Source vs. outlet

It’s worth remembering that money is not always being made at the source. Just because you create, build, assemble… that’s where the thing to be sold is made, but it’s only in commodities like crude oil where the source is the point of maximum cash conversion. In many other cases, the outlet is where you get the most bucks for your bang.

Which again is just a paraphrase of the old mantra: know who your buyers are, know their needs, build a direct relationship, etc. etc. Even if your source doesn’t spew out a commodity, it doesn’t mean it’s valuable right from the start. Increasingly more stuff is less valuable to more people. Ignore this at your own peril.

Trampling paths, building highways

The first is what amateurs do. Since it’s only to solve a momentary need or problem, good enough will do. They can walk around that rock, so why bother? After all, they’re doing it for fun, so why take the fun out of it?

A pro can’t do that. Pros think in terms of long-lasting and scalable solutions from A to Z. They know they can’t have 300 cars a minute circumventing that rock, so they either think of how to remove it or find a different route. Because they’re not doing it for fun, they’re doing it for a living. Different story.

What customers are paying for

They don’t pay for a product or service. They pay for an experience. This applies for consumers as well as for B2B. Which is why racing to the bottom makes less sense every day. How great an experience can you deliver when making a commercial priced at 3,000 bucks with an intended profit margin of 20%? As opposed to 30,000? Sure, you have to deliver a lot more, but not in the product.

The product itself will come and go, it is just a temporal symptom, a fad, not to be talked about once the shine has worn off. But the experience of how the customer got to it will last much longer. That’s what she remembers, what she’s telling friends, colleagues, business partners, even her competition will be hearing of it. That’s what brings future business.

How much it costs is not as important to a prospect as it is for the salesperson desperate to close the deal. Yet salespeople are often trying to make the whole transaction a safe one, knowing they can deliver what they have sold, or, if they can’t, have an excuse, because the customer wouldn’t pay more, etc. But the fact is, more often than not, they are afraid they won’t make the stretch, they are afraid of uncharted territory, of leaving their comfort zone. Their own perceived sovereignty is more important to them than the delight of their customer and the advancement of their own company.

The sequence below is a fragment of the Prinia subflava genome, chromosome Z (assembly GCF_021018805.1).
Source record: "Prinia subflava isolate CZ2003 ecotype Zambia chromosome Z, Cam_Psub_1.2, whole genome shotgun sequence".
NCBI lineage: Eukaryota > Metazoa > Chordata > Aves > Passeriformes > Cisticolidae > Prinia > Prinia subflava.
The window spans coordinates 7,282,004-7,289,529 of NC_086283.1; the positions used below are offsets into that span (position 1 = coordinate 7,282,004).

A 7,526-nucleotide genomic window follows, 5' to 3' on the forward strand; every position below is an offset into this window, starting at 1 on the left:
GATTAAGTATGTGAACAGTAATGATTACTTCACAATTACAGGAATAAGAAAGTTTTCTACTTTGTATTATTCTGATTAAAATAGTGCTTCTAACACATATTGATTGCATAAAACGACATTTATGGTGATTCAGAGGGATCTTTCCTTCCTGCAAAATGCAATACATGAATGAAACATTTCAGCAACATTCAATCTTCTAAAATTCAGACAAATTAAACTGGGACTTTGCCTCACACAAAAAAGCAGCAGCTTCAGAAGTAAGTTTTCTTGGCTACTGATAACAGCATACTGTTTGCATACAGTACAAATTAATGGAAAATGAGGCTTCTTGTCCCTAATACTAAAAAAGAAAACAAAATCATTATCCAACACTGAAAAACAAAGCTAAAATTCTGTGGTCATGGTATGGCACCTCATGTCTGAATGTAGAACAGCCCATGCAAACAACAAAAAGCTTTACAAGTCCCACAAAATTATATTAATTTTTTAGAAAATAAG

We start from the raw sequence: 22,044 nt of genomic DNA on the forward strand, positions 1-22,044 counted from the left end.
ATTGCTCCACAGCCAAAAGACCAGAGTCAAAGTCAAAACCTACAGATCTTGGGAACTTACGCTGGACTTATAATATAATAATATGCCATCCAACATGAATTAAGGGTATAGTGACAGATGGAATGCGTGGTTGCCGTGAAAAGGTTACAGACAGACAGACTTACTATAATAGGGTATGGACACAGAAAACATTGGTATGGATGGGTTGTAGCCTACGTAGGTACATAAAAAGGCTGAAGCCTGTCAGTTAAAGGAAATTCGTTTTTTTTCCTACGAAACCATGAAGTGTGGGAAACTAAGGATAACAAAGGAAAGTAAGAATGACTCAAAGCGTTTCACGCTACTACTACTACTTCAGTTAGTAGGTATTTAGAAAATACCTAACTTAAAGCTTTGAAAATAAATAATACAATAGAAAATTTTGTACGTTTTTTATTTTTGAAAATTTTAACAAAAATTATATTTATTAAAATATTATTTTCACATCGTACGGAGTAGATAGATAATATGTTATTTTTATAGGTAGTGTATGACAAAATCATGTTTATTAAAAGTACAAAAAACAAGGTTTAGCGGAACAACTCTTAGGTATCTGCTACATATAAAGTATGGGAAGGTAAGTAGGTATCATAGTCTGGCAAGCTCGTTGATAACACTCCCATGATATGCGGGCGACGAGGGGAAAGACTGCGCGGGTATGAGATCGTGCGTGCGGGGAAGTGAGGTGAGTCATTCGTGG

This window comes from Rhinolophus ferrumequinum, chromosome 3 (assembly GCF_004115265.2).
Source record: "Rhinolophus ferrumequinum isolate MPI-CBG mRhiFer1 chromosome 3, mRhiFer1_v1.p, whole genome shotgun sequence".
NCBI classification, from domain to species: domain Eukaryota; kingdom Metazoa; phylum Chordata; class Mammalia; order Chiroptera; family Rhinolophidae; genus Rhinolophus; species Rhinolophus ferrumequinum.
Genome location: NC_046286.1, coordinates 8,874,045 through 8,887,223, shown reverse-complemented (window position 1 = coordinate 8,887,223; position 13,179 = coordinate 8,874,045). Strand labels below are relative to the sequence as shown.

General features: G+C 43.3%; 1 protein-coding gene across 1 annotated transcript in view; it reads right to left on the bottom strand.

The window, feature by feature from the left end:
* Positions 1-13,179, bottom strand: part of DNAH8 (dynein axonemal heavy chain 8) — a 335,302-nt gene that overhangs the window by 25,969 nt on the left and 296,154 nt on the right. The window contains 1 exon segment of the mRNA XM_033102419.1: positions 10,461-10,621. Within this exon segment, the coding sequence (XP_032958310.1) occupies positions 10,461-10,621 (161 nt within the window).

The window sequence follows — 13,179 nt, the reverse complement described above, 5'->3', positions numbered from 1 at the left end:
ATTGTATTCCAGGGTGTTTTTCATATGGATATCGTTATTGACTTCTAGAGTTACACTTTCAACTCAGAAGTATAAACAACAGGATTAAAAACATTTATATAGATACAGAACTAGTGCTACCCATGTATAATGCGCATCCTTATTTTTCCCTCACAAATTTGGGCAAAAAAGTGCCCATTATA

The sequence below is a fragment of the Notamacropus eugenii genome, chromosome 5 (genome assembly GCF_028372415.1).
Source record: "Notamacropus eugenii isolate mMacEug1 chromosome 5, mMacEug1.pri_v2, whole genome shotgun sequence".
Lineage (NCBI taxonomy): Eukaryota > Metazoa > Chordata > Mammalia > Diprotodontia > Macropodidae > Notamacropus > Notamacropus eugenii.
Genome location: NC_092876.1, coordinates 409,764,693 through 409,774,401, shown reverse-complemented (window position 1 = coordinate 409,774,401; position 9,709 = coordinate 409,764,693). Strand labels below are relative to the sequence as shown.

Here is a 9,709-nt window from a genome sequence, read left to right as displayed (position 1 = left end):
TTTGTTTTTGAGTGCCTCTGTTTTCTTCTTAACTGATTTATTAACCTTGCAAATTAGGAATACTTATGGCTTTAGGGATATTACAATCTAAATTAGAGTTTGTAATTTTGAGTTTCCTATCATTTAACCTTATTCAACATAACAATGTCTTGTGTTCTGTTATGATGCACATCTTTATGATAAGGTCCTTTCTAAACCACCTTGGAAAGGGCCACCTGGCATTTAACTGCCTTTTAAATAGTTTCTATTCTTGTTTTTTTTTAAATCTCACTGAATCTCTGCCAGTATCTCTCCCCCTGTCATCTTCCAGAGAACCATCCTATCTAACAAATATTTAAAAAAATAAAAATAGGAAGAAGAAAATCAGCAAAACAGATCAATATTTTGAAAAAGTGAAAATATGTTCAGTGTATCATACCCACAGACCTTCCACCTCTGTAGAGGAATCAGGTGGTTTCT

As Seth already pointed out many years ago, the problem with racing to the bottom is that you might win.

Iconic

When it comes to vivid explanations, Seth just is on spot. Again.

Rockets and Science

Rocket science is fun not only because of the rocket you end up launching but the science that made it possible to make it so.

Just because now and then someone pops up to democratize rockets doesn’t render the science obsolete, but it takes away quite a large portion of the sense of achievement for the scientist.

So despite all the talk of looking at the big picture, labelling yourself as someone building and launching rockets, there might be more value in focusing on and emphasizing the thing you actually do.

Niche size

What’s the size of a niche, preferably one you can seize? Because they keep getting smaller, they need to be smaller the more you want to be the first or maybe only one who caters to and for it.

Sports, for instance. Do we need another sports channel? Maybe not. Okay, make it one step smaller. Do we need another football channel? Maybe not. One more smaller. Do we need a sports channel for the football team of one state? Maybe… or maybe not. Do we need a sports channel for the football teams of one single city?

You see where it’s going. The big “niches” have already been taken, in most cases in such quality that it’s not worth putting up with it. So the obvious thing to do is to find the niche inside the niche. Once again, somebody was having this idea before you, bummer. And in terms of big media, i.e. magazines or TV, doing another iteration often is no use, because the audience keeps getting smaller and smaller, or, to connect the issue to numbers, the cost per reader/viewer starts to increase significantly because attention doesn’t increase proportionally.

That said, the question “Do we need another…?” is misleading in economical terms. When it comes to consumption, we have barely a scarcity of anything. The point is, when you’re not able to make a profit of owning the niche, why have it?

Instead of this deductive approach maybe an inductive one yields better service. A doctor is of most value to those who hurt. And it seems in general, western societies don’t hurt a lot at first sight. But we do, and often we’re not aware of it, because, and this is where the fun kicks in, for every obvious pain we’ve been educated to have there’s a remedy. Well, of course they’re placebos, because those who make them don’t intend to cure us.